Barely out of the first day, Jordan and I encounter a problem: I’ve come down with a massive sore throat. Advil obviously doesn’t count as food, but what about cough drops, vitamins, or my own personal home remedy, a shot of straight vodka*?
While cough drops and vitamins are definitely exceptions, an argument can be made in favor of vodka as well: Since you can’t buy alcohol with SNAP benefits anyway, it belongs to the same category as medicines and supplements; that is, things that SNAP doesn’t cover. Theoretically you could have a beer or a glass of wine every night, you just couldn’t make a cocktail with mixers. But we have chosen to take a no-alcohol path to add to the realism.
This highlights a weakness in the simulation: You’re limiting spending in the area where a low-income family would actually have the most economic freedom. The family can count on receiving $28 per person per week for food, but might not have any regular income outside of that. They can judge whether or not they’ve been spending too much on food and can make decisions like “I’ve got $5 left over, so I can afford a carton of ice cream.” Non-food expenses come out of a much more volatile source of income.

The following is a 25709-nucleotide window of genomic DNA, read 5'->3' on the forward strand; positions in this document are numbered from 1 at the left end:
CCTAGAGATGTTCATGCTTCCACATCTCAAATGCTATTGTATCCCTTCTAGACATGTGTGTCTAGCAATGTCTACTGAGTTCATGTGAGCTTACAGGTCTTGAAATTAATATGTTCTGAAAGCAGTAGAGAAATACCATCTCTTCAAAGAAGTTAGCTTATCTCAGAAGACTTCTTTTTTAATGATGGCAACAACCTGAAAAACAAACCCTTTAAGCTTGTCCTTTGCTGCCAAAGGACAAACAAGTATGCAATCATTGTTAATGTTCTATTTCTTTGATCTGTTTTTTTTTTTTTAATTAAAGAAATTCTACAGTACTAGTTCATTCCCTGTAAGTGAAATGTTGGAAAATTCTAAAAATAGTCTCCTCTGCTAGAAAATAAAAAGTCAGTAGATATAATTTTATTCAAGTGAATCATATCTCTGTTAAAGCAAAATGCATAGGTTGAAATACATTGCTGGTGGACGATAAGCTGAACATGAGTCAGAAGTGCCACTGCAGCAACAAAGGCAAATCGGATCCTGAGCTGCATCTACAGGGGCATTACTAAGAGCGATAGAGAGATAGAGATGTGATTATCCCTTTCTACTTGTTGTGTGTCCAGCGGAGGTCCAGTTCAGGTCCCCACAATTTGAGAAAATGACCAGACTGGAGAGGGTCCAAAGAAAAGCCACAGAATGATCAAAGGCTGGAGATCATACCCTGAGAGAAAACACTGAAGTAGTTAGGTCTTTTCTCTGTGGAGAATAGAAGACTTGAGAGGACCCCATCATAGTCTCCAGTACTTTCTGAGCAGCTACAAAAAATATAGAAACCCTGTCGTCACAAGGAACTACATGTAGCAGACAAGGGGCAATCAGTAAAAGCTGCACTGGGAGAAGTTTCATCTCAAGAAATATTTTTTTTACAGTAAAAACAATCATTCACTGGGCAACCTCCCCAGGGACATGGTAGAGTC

My failure to buy any illness-friendly foods is illustrative. If I’d known I was going to get sick, I probably would have picked a different week (even greater pragmatism would have picked a week once Jordan and I are both out of a job and packing lunches for work will no longer be necessary). As it was, I worked on the assumption that I wouldn’t get sick and now I don’t have the money to go get anything else. Low-income people often have to make choices like this, working on the assumption that a crisis won’t occur and knowing that they won’t be able to afford to deal with it if it does, and the consequences can be far worse than a cold with no chicken soup.
In the end, we decided to allow the shot of vodka, on the grounds that a) vodka isn’t food, and b) my throat really hurt. It helped a little.
*The idea is that, if you do a shot right when you first develop a sore throat, you’ll kill all the bacteria or viruses before they have a chance to spread. It has to be a straight shot or a white Russian, though: if you mix it with anything sugary, you’re feeding the germs and negating the effect.
I fully accept that the purported health benefit is probably illusory, but let me tell you: it numbs up your throat like nobody’s business.
Image from Wikimedia Commons.